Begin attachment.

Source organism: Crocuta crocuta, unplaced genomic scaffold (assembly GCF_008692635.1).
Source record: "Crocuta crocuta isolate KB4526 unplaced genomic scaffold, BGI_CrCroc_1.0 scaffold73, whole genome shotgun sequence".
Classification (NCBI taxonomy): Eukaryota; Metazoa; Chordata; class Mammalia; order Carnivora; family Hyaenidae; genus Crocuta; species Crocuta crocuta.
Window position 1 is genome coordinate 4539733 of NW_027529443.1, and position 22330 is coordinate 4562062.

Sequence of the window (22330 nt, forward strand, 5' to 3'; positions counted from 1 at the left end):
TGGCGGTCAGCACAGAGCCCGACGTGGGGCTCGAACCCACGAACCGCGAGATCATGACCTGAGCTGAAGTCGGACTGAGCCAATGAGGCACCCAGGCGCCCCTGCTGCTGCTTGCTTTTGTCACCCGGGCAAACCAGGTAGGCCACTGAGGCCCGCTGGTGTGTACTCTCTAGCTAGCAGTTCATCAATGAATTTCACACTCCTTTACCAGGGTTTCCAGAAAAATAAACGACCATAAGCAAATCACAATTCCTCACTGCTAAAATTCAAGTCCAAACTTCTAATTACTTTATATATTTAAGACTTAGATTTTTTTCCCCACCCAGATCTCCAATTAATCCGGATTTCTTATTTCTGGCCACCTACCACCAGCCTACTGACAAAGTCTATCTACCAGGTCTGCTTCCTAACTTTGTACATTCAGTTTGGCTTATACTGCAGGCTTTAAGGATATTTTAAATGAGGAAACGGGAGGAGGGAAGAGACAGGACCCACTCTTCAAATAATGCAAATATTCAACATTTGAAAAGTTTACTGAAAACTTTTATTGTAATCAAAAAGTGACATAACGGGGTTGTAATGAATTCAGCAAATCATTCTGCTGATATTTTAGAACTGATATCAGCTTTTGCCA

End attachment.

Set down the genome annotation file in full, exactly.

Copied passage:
Source organism: Crocuta crocuta, unplaced genomic scaffold (assembly GCF_008692635.1).
Source record: "Crocuta crocuta isolate KB4526 unplaced genomic scaffold, BGI_CrCroc_1.0 scaffold73, whole genome shotgun sequence".
Classification (NCBI taxonomy): Eukaryota; Metazoa; Chordata; class Mammalia; order Carnivora; family Hyaenidae; genus Crocuta; species Crocuta crocuta.
Window position 1 is genome coordinate 4539733 of NW_027529443.1, and position 22330 is coordinate 4562062.

Sequence of the window (22330 nt, forward strand, 5' to 3'; positions counted from 1 at the left end):
TGGCGGTCAGCACAGAGCCCGACGTGGGGCTCGAACCCACGAACCGCGAGATCATGACCTGAGCTGAAGTCGGACTGAGCCAATGAGGCACCCAGGCGCCCCTGCTGCTGCTTGCTTTTGTCACCCGGGCAAACCAGGTAGGCCACTGAGGCCCGCTGGTGTGTACTCTCTAGCTAGCAGTTCATCAATGAATTTCACACTCCTTTACCAGGGTTTCCAGAAAAATAAACGACCATAAGCAAATCACAATTCCTCACTGCTAAAATTCAAGTCCAAACTTCTAATTACTTTATATATTTAAGACTTAGATTTTTTTCCCCACCCAGATCTCCAATTAATCCGGATTTCTTATTTCTGGCCACCTACCACCAGCCTACTGACAAAGTCTATCTACCAGGTCTGCTTCCTAACTTTGTACATTCAGTTTGGCTTATACTGCAGGCTTTAAGGATATTTTAAATGAGGAAACGGGAGGAGGGAAGAGACAGGACCCACTCTTCAAATAATGCAAATATTCAACATTTGAAAAGTTTACTGAAAACTTTTATTGTAATCAAAAAGTGACATAACGGGGTTGTAATGAATTCAGCAAATCATTCTGCTGATATTTTAGAACTGATATCAGCTTTTGCCA